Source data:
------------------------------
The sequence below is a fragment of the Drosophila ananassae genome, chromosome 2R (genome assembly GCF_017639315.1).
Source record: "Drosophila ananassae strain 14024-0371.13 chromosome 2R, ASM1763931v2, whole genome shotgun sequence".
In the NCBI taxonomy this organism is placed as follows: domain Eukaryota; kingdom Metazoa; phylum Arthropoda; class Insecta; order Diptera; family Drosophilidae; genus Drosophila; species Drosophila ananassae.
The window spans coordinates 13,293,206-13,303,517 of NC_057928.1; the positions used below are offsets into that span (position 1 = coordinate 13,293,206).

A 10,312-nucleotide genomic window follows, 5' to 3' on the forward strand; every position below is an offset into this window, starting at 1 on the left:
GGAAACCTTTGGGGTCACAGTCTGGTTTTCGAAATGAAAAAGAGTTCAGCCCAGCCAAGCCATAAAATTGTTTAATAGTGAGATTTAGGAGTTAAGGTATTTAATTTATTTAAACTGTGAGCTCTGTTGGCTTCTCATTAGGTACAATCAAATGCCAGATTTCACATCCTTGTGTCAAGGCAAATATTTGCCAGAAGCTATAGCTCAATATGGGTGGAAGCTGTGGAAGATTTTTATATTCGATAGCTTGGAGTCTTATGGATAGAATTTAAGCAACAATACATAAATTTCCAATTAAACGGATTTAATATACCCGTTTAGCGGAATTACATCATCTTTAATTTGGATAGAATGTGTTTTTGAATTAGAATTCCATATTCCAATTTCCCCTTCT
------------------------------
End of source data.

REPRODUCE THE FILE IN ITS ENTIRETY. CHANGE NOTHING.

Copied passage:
The sequence below is a fragment of the Drosophila ananassae genome, chromosome 2R (genome assembly GCF_017639315.1).
Source record: "Drosophila ananassae strain 14024-0371.13 chromosome 2R, ASM1763931v2, whole genome shotgun sequence".
In the NCBI taxonomy this organism is placed as follows: domain Eukaryota; kingdom Metazoa; phylum Arthropoda; class Insecta; order Diptera; family Drosophilidae; genus Drosophila; species Drosophila ananassae.
The window spans coordinates 13,293,206-13,303,517 of NC_057928.1; the positions used below are offsets into that span (position 1 = coordinate 13,293,206).

A 10,312-nucleotide genomic window follows, 5' to 3' on the forward strand; every position below is an offset into this window, starting at 1 on the left:
GGAAACCTTTGGGGTCACAGTCTGGTTTTCGAAATGAAAAAGAGTTCAGCCCAGCCAAGCCATAAAATTGTTTAATAGTGAGATTTAGGAGTTAAGGTATTTAATTTATTTAAACTGTGAGCTCTGTTGGCTTCTCATTAGGTACAATCAAATGCCAGATTTCACATCCTTGTGTCAAGGCAAATATTTGCCAGAAGCTATAGCTCAATATGGGTGGAAGCTGTGGAAGATTTTTATATTCGATAGCTTGGAGTCTTATGGATAGAATTTAAGCAACAATACATAAATTTCCAATTAAACGGATTTAATATACCCGTTTAGCGGAATTACATCATCTTTAATTTGGATAGAATGTGTTTTTGAATTAGAATTCCATATTCCAATTTCCCCTTCT